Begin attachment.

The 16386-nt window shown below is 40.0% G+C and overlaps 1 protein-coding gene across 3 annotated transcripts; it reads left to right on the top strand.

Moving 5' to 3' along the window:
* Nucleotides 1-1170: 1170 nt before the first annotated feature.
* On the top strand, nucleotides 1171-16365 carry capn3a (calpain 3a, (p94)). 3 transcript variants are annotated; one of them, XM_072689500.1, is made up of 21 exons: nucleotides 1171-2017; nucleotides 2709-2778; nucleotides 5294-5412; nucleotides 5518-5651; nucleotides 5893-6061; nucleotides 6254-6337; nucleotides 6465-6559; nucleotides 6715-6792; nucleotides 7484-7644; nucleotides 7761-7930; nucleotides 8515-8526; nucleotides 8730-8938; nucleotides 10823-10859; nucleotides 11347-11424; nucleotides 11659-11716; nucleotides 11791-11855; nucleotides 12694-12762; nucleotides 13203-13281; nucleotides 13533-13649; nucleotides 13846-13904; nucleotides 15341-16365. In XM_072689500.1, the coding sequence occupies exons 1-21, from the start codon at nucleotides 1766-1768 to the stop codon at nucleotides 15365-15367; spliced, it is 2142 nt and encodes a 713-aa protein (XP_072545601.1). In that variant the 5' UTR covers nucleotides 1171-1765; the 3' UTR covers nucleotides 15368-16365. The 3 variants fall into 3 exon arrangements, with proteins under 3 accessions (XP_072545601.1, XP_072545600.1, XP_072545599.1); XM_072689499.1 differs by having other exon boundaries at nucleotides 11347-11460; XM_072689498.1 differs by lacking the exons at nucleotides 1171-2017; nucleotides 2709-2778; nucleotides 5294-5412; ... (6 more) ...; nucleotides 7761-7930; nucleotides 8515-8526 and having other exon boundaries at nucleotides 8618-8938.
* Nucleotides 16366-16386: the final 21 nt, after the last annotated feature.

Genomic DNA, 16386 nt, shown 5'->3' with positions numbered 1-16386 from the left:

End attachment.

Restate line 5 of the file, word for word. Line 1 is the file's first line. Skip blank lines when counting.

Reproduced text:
* Nucleotides 16366-16386: the final 21 nt, after the last annotated feature.